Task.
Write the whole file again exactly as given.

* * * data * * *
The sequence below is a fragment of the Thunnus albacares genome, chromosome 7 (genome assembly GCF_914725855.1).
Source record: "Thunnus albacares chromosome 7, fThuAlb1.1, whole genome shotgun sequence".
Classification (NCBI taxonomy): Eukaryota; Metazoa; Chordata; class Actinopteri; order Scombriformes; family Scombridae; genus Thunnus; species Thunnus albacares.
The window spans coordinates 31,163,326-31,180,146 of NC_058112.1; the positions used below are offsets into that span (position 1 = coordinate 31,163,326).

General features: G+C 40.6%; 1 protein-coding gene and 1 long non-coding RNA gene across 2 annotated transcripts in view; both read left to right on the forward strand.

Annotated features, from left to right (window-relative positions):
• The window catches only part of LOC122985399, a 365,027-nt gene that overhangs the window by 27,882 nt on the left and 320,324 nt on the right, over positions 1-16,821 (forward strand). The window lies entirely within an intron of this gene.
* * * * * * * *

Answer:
The sequence below is a fragment of the Thunnus albacares genome, chromosome 7 (genome assembly GCF_914725855.1).
Source record: "Thunnus albacares chromosome 7, fThuAlb1.1, whole genome shotgun sequence".
Classification (NCBI taxonomy): Eukaryota; Metazoa; Chordata; class Actinopteri; order Scombriformes; family Scombridae; genus Thunnus; species Thunnus albacares.
The window spans coordinates 31,163,326-31,180,146 of NC_058112.1; the positions used below are offsets into that span (position 1 = coordinate 31,163,326).

General features: G+C 40.6%; 1 protein-coding gene and 1 long non-coding RNA gene across 2 annotated transcripts in view; both read left to right on the forward strand.

Annotated features, from left to right (window-relative positions):
• The window catches only part of LOC122985399, a 365,027-nt gene that overhangs the window by 27,882 nt on the left and 320,324 nt on the right, over positions 1-16,821 (forward strand). The window lies entirely within an intron of this gene.